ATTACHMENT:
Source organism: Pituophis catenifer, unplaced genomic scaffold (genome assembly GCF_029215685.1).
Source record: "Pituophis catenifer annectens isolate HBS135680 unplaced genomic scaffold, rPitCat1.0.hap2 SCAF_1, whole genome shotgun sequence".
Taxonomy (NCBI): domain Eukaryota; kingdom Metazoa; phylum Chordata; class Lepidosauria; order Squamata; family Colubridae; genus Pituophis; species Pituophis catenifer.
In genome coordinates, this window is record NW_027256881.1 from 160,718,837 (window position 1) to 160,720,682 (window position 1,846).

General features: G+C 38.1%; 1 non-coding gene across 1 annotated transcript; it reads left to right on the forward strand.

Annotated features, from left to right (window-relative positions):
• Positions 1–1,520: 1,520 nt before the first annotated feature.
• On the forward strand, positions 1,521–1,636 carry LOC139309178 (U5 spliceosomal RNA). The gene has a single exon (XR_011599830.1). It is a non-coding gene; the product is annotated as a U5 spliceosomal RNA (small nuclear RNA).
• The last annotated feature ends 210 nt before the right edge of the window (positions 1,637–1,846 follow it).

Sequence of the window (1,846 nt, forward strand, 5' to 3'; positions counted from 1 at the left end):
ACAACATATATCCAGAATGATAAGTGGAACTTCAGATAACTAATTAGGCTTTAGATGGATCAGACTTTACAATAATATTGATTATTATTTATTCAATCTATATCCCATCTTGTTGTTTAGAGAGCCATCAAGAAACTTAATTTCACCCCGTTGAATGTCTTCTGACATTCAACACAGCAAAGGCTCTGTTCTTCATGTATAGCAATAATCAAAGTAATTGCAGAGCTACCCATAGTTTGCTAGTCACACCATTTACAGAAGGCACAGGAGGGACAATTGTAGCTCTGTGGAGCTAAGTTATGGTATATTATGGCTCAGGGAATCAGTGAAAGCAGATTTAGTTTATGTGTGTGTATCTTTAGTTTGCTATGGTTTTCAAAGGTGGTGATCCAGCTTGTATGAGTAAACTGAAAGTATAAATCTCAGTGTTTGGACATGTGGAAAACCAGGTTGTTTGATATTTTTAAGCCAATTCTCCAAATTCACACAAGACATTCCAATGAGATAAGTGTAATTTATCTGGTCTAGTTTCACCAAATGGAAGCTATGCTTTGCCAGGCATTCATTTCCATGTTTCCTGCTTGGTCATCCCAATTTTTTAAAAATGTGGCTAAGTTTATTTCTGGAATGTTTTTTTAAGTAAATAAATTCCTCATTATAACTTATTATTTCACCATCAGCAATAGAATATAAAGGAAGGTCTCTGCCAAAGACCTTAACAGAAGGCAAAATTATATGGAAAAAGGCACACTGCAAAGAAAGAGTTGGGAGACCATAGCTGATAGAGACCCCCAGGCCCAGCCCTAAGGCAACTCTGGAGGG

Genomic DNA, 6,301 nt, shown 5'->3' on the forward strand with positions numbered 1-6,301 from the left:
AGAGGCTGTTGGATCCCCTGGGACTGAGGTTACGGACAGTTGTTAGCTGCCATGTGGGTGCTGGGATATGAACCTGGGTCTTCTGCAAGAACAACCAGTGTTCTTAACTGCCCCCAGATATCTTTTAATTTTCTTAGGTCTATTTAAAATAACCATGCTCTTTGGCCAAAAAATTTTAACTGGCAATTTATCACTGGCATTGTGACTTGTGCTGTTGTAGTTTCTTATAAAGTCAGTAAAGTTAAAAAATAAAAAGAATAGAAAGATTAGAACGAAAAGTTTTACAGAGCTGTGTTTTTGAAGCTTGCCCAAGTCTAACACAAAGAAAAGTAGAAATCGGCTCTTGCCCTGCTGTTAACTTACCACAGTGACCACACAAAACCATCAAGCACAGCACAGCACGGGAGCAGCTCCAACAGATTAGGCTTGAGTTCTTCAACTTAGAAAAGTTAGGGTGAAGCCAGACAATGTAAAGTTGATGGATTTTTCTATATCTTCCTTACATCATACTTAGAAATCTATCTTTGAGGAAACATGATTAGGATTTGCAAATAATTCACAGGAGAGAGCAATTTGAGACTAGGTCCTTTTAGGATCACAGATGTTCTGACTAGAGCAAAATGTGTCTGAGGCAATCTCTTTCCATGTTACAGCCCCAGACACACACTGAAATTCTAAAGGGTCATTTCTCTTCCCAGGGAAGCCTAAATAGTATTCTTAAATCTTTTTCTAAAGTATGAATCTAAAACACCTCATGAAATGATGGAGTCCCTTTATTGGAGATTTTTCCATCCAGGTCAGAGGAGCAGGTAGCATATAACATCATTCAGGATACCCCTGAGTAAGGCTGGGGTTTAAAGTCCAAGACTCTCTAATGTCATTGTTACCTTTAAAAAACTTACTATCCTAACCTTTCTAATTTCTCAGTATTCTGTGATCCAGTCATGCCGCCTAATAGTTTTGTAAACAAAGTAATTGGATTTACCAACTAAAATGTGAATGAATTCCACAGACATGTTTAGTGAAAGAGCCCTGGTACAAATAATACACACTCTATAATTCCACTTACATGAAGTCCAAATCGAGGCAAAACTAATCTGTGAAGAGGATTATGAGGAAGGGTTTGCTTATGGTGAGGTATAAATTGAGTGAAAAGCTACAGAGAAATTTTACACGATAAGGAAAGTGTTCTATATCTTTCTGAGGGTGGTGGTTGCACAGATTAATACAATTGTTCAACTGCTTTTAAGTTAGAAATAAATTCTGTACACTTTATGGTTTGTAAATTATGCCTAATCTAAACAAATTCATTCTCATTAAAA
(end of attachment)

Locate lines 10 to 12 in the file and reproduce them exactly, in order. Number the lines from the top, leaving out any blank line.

Sequence of the window (1,846 nt, forward strand, 5' to 3'; positions counted from 1 at the left end):
ACAACATATATCCAGAATGATAAGTGGAACTTCAGATAACTAATTAGGCTTTAGATGGATCAGACTTTACAATAATATTGATTATTATTTATTCAATCTATATCCCATCTTGTTGTTTAGAGAGCCATCAAGAAACTTAATTTCACCCCGTTGAATGTCTTCTGACATTCAACACAGCAAAGGCTCTGTTCTTCATGTATAGCAATAATCAAAGTAATTGCAGAGCTACCCATAGTTTGCTAGTCACACCATTTACAGAAGGCACAGGAGGGACAATTGTAGCTCTGTGGAGCTAAGTTATGGTATATTATGGCTCAGGGAATCAGTGAAAGCAGATTTAGTTTATGTGTGTGTATCTTTAGTTTGCTATGGTTTTCAAAGGTGGTGATCCAGCTTGTATGAGTAAACTGAAAGTATAAATCTCAGTGTTTGGACATGTGGAAAACCAGGTTGTTTGATATTTTTAAGCCAATTCTCCAAATTCACACAAGACATTCCAATGAGATAAGTGTAATTTATCTGGTCTAGTTTCACCAAATGGAAGCTATGCTTTGCCAGGCATTCATTTCCATGTTTCCTGCTTGGTCATCCCAATTTTTTAAAAATGTGGCTAAGTTTATTTCTGGAATGTTTTTTTAAGTAAATAAATTCCTCATTATAACTTATTATTTCACCATCAGCAATAGAATATAAAGGAAGGTCTCTGCCAAAGACCTTAACAGAAGGCAAAATTATATGGAAAAAGGCACACTGCAAAGAAAGAGTTGGGAGACCATAGCTGATAGAGACCCCCAGGCCCAGCCCTAAGGCAACTCTGGAGGG

Genomic DNA, 6,301 nt, shown 5'->3' on the forward strand with positions numbered 1-6,301 from the left: